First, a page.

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Once referred to as Kreidlerites, the residents of Kreidler Residence Hall take the spotlight for this week’s Community Corner.
Pacific Lutheran University offers nine residence halls on campus. Kreidler Hall plays a notable role among these from a gender standpoint. Lora B. Kreidler was the first and only woman in university history to have a building named in her honor. She served as the Dean of Women and an art professor for more than 20 years.
After the building’s completion in 1957, the school initially appointed it West Hall. The university rededicated several buildings for its 75th anniversary in 1966, one of which was Kreidler Hall.
The architectural design, according to PLU’s Historic Resource Inventory, notes that it represents the national expansion of collegiate educational facilities occurring during the post World War II era. Kreidler’s design and structure are an exact mirror image of Hong’s, its neighboring hall.
Until a few decades ago, Kreidler housed only women. Kreidler now focuses on housing veterans, transfer students and upperclassmen s while also offering a comfortable space for commuters. The hall consists of single resident dorm rooms, intended for independent living.
Junior Devin Harrison, a Psychology major, works as a Community Assistant (CA) in Kreidler.
“The community in Kreidler is more specific,” Harrison said. “We focus more on transitioning them out of college or reminding them what resources are on campus they might have forgotten about.”
While Harrison enjoys his role in Kreidler, he admits it is more challenging to get students to interact with hall events and group activities than it is for a standard Resident Assistant position. The residents prefer more personal time, relying less on the community as much as students living in underclassmen halls.
Harrison clarified how Kreidler residents prefer the alone time, but generally seek connections with others by going out of their way to branch out and spark conversation. He explained how he loves that people always make an effort to communicate, even though they don’t have to.
“The kind of community I perceive Kreidler as is would be sort of like a community of squirrels. They might seem quiet or skittish but are tight knit otherwise,” Harrison said.. “They have an aura about them, like, they’re adorable in their own environment. It makes you want to go talk to them and interact with them.”
So what does the aforementioned environment look like? In Harrison’s mind, it’s the time the community spends together. He shared how, on a rare, cold and windy night in Kreidler, one may hear the cries of one Norwegian International student losing a game of pool to his friends. The winner’s anthem resembles the tune of Queen’s “We Are the Champions.” Harrison continues to root for his friend who continues to lose, hoping he will one day win.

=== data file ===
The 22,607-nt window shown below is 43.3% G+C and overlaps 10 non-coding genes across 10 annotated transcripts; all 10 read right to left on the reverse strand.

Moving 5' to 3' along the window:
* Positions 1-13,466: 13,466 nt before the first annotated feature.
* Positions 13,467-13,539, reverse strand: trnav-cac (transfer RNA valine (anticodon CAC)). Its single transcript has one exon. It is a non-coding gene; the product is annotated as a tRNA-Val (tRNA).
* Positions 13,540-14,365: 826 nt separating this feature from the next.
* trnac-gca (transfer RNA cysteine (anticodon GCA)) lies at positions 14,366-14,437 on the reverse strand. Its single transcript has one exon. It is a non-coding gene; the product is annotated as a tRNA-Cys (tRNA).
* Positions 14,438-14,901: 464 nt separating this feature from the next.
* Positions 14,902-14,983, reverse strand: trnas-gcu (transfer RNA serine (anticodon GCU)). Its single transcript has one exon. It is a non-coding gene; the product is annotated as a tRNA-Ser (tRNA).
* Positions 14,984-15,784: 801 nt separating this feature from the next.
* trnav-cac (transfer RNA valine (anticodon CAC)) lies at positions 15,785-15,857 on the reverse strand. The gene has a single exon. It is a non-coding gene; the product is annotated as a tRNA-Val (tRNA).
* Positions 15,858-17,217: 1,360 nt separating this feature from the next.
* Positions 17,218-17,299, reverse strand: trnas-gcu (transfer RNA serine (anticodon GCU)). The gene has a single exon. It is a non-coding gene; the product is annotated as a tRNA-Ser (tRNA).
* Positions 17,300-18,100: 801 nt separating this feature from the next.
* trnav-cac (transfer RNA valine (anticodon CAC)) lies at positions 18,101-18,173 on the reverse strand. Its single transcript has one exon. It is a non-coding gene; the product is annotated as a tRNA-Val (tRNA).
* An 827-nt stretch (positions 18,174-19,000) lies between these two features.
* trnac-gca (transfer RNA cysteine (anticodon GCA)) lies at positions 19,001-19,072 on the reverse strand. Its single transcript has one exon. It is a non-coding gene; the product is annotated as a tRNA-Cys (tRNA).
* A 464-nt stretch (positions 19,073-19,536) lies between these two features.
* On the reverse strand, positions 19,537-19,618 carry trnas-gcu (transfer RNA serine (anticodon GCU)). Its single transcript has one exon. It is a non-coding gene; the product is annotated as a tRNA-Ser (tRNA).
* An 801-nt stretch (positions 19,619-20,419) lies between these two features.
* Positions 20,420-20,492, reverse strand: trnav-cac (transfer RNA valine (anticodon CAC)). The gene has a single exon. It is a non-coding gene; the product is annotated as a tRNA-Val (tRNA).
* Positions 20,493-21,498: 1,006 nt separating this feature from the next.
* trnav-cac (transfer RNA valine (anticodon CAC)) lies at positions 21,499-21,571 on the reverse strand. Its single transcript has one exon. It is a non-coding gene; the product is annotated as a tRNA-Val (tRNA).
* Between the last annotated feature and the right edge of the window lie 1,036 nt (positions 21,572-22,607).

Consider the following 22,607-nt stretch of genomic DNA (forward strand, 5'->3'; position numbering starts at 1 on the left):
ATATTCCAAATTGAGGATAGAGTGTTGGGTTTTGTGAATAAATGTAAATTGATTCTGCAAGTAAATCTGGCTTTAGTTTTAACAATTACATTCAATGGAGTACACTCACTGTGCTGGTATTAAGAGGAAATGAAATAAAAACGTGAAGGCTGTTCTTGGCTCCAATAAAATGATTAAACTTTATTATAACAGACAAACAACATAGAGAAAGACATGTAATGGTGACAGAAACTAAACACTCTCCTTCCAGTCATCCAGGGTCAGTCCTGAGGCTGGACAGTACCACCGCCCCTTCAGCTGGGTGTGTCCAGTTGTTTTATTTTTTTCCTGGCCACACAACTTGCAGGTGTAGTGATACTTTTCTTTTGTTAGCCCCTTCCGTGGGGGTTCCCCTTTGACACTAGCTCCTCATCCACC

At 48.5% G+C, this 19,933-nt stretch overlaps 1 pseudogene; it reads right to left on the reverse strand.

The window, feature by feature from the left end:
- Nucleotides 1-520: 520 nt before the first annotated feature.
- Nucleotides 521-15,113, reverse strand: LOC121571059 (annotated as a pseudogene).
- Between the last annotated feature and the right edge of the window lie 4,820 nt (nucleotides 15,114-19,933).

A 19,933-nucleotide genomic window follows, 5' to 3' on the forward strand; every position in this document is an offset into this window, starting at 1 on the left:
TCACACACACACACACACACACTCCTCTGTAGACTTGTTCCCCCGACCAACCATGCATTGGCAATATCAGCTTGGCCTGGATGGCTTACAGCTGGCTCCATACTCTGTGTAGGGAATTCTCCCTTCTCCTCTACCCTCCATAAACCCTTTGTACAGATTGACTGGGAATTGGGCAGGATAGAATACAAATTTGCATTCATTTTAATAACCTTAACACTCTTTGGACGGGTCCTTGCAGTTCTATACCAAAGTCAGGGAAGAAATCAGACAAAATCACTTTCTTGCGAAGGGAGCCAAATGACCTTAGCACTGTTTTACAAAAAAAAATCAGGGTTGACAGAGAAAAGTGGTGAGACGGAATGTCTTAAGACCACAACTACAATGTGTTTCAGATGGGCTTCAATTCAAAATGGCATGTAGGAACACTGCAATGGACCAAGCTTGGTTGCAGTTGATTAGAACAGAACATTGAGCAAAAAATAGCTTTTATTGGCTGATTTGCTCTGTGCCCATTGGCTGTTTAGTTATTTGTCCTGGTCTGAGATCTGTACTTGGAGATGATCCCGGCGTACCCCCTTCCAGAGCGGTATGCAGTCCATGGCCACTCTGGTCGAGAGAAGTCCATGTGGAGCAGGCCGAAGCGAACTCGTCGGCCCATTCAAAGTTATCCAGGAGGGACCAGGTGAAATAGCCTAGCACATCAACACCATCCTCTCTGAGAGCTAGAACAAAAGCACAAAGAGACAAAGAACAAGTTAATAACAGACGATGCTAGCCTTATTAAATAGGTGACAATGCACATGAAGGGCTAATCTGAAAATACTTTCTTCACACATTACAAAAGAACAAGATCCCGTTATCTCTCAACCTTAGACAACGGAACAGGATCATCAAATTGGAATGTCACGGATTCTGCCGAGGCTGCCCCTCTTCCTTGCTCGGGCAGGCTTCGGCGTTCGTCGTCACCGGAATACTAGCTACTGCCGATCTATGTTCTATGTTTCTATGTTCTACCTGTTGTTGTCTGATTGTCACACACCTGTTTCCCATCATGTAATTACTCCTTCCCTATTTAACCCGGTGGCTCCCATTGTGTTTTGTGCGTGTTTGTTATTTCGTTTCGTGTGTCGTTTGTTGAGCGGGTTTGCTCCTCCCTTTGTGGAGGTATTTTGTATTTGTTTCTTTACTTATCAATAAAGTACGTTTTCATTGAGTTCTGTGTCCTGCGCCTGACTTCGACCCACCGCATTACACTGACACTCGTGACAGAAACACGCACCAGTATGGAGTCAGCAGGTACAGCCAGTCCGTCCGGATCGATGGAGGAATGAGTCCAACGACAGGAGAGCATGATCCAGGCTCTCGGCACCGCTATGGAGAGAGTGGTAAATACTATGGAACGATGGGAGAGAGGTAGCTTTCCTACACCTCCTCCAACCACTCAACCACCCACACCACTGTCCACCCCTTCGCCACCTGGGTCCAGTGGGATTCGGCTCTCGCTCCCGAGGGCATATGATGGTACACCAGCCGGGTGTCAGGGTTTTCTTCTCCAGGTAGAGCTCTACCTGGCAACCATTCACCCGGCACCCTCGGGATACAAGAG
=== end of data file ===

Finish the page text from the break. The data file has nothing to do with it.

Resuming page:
The distinctive community aspects impacted another member of the Kreidler life.
Junior Kendra Wilson, a second year in the PLU Nursing program, also resides in the hall. Wilson’s intense upper level course load causes her to rely strongly on the alone time and quiet atmosphere of the single resident dorm rooms.
However, the community’s openness and sociability came as a surprise. Wilson enjoys the residents’ tendency to greet anyone they encounter. All these encounters give her, and other residents, a wider circle of smiling familiar faces to recognize around campus.
“There’s still a sense of community and belonging among the residents. The sense of warmth and I guess, homeyness that kind of draws people in when they first get here,” Wilson said. “I like that I can have my own space, but the sense of community is never lacking because there’s always someone to talk to even if you don’t have a roommate to do it with.”
Kreidler Residence Hall gives students the chance to live individually. After focusing in on this community within PLU, one can see how the residents give one another the chance for an ever-present community. A community which interacts with fellow Kreidlerites who similarly choose independent lifestyles.
“Feel free to come and visit Kreidler and interact,” Harrison said. “The people love to interact, and they love people. They just also love their alone time.”